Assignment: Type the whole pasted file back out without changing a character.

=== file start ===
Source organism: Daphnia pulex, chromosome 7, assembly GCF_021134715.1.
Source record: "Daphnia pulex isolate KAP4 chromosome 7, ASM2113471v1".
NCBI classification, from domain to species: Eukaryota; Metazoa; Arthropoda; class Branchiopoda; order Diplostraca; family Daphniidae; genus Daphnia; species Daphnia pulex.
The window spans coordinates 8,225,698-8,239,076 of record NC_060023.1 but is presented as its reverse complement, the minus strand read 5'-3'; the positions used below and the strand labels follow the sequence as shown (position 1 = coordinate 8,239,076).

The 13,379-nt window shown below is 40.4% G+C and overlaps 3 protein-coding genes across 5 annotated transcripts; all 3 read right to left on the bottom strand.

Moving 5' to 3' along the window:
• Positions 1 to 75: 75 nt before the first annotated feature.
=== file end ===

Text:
Source organism: Daphnia pulex, chromosome 7, assembly GCF_021134715.1.
Source record: "Daphnia pulex isolate KAP4 chromosome 7, ASM2113471v1".
NCBI classification, from domain to species: Eukaryota; Metazoa; Arthropoda; class Branchiopoda; order Diplostraca; family Daphniidae; genus Daphnia; species Daphnia pulex.
The window spans coordinates 8,225,698-8,239,076 of record NC_060023.1 but is presented as its reverse complement, the minus strand read 5'-3'; the positions used below and the strand labels follow the sequence as shown (position 1 = coordinate 8,239,076).

The 13,379-nt window shown below is 40.4% G+C and overlaps 3 protein-coding genes across 5 annotated transcripts; all 3 read right to left on the bottom strand.

Moving 5' to 3' along the window:
• Positions 1 to 75: 75 nt before the first annotated feature.